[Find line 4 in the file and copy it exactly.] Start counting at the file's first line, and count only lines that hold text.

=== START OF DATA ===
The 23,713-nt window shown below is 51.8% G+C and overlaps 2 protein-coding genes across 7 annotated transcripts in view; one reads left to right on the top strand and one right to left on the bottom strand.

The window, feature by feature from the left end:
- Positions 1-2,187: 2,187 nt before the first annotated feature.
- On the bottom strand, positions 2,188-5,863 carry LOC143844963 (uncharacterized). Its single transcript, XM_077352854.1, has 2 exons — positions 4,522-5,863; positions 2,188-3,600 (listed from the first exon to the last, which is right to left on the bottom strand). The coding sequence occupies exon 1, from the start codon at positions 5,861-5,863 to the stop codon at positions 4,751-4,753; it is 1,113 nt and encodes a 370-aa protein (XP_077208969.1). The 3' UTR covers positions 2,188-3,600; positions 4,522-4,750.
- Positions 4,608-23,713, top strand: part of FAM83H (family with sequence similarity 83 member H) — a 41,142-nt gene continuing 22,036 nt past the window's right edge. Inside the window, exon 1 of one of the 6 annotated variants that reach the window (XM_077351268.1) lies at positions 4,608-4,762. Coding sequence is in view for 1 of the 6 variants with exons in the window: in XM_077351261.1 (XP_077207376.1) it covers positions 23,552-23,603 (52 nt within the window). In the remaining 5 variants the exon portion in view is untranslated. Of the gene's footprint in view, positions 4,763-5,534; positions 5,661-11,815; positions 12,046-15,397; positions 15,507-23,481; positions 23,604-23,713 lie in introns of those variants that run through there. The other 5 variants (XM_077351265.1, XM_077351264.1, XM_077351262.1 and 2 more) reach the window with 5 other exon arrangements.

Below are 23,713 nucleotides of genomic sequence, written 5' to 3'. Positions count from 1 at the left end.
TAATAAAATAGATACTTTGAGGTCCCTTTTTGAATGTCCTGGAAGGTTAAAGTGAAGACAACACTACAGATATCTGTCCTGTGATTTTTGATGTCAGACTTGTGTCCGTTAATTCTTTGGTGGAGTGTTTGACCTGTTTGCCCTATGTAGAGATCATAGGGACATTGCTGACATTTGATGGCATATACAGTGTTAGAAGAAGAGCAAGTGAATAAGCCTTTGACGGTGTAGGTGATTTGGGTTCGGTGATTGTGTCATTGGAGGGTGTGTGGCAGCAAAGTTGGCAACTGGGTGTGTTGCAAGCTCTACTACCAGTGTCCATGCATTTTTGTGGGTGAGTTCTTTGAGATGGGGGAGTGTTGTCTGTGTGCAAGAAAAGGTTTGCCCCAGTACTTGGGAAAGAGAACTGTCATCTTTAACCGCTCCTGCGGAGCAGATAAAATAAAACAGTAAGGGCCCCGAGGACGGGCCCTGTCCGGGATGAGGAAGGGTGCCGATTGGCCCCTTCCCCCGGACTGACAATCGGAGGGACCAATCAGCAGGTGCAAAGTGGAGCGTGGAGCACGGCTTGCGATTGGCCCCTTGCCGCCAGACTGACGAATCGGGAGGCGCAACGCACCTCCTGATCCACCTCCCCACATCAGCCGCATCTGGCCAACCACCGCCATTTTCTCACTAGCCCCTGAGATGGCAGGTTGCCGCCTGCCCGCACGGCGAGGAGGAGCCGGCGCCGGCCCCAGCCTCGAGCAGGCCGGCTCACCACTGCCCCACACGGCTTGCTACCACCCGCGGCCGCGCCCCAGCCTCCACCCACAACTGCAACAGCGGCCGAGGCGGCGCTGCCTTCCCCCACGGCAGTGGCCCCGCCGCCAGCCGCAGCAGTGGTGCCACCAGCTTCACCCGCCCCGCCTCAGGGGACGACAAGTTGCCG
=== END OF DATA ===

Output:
- On the bottom strand, positions 2,188-5,863 carry LOC143844963 (uncharacterized). Its single transcript, XM_077352854.1, has 2 exons — positions 4,522-5,863; positions 2,188-3,600 (listed from the first exon to the last, which is right to left on the bottom strand). The coding sequence occupies exon 1, from the start codon at positions 5,861-5,863 to the stop codon at positions 4,751-4,753; it is 1,113 nt and encodes a 370-aa protein (XP_077208969.1). The 3' UTR covers positions 2,188-3,600; positions 4,522-4,750.